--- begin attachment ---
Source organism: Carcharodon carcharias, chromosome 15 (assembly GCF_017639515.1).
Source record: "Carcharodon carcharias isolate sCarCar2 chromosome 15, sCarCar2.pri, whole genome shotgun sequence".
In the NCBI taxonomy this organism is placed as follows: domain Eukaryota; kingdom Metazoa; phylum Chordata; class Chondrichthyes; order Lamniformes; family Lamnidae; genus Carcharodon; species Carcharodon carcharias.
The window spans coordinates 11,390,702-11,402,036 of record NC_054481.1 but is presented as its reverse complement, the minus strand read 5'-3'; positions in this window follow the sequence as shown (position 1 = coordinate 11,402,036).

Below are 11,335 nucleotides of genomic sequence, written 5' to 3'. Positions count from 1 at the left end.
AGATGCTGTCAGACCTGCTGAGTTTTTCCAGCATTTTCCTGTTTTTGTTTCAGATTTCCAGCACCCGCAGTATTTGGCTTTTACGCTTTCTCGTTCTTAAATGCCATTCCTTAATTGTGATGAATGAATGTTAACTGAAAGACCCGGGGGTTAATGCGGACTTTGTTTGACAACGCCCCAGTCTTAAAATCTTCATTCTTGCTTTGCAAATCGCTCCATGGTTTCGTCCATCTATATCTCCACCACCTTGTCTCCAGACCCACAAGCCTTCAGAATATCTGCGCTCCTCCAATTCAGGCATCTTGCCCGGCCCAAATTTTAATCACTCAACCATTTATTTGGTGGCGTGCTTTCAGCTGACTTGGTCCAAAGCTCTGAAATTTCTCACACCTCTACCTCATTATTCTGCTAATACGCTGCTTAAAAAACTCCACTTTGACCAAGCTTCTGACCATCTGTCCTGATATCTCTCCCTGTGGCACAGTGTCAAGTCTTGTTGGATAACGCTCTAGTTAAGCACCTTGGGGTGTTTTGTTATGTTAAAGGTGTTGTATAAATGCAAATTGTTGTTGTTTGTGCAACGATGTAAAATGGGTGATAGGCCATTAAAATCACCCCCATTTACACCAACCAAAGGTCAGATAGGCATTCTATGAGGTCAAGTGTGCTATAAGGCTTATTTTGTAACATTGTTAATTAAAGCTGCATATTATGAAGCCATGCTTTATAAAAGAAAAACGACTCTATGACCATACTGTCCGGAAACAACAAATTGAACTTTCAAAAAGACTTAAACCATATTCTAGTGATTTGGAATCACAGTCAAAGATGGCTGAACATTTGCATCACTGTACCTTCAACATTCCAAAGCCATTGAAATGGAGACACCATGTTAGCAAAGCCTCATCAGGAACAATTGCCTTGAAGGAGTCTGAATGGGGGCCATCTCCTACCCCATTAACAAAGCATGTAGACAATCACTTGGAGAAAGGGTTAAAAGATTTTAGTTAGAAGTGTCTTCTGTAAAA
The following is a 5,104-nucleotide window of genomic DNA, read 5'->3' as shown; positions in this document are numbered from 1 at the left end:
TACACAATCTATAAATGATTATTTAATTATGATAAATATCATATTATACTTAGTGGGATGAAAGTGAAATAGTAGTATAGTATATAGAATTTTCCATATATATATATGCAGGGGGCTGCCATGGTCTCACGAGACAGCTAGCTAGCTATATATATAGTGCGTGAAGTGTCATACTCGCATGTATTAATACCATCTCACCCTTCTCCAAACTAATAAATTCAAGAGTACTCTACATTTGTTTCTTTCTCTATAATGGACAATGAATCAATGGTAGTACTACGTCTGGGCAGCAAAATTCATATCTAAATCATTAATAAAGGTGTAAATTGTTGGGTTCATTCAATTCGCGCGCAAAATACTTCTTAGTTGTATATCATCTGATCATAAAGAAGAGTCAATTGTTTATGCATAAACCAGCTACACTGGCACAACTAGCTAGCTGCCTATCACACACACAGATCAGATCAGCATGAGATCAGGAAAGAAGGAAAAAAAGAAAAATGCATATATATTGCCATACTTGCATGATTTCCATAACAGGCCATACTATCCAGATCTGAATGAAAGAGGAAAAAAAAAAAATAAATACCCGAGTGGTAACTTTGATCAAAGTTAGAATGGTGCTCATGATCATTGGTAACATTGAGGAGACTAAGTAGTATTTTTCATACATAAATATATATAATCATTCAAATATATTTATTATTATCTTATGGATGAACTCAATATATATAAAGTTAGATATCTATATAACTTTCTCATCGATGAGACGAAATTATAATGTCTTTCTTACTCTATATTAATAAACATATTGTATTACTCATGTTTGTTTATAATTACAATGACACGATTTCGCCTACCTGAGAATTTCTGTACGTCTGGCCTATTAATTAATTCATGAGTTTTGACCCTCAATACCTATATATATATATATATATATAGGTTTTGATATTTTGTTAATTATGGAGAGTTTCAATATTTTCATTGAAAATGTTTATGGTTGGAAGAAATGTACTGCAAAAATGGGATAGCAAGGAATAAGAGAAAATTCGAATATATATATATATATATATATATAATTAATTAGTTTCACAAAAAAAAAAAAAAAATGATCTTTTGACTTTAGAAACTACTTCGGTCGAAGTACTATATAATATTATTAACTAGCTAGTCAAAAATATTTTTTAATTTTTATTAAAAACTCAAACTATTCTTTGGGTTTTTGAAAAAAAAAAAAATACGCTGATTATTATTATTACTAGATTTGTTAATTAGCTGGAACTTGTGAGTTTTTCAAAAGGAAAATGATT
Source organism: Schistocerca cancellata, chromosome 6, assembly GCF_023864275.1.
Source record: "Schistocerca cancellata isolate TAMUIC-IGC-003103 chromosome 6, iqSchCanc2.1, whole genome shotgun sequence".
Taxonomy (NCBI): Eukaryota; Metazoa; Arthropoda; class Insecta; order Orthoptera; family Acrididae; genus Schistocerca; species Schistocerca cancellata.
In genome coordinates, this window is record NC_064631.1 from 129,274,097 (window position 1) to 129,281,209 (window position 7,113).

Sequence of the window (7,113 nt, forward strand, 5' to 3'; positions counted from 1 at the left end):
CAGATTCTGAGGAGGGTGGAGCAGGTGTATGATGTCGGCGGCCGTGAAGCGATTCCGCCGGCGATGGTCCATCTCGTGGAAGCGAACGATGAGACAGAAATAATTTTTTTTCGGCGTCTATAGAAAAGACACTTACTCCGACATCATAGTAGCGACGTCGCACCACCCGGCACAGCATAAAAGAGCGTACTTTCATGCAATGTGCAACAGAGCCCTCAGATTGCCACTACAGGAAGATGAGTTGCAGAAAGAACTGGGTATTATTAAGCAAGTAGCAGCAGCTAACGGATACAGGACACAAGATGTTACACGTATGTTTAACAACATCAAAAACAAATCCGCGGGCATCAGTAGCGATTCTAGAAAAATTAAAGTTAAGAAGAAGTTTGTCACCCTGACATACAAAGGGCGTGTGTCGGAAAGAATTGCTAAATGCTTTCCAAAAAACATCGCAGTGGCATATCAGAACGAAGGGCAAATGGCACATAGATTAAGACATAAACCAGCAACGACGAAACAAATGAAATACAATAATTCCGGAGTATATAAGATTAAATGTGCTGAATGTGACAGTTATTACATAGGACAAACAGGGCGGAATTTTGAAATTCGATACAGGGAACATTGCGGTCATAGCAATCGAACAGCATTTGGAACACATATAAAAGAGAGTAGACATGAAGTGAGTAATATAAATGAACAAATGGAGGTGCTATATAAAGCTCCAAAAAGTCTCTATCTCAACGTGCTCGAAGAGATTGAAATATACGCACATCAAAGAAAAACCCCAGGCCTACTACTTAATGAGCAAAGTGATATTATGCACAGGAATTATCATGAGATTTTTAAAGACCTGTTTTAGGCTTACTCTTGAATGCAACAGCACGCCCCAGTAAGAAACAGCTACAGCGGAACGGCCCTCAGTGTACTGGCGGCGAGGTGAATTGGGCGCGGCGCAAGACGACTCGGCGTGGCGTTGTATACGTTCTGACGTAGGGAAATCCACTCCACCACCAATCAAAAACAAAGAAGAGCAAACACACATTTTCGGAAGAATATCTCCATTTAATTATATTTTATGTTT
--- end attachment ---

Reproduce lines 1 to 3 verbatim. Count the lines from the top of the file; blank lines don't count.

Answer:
Source organism: Carcharodon carcharias, chromosome 15 (assembly GCF_017639515.1).
Source record: "Carcharodon carcharias isolate sCarCar2 chromosome 15, sCarCar2.pri, whole genome shotgun sequence".
In the NCBI taxonomy this organism is placed as follows: domain Eukaryota; kingdom Metazoa; phylum Chordata; class Chondrichthyes; order Lamniformes; family Lamnidae; genus Carcharodon; species Carcharodon carcharias.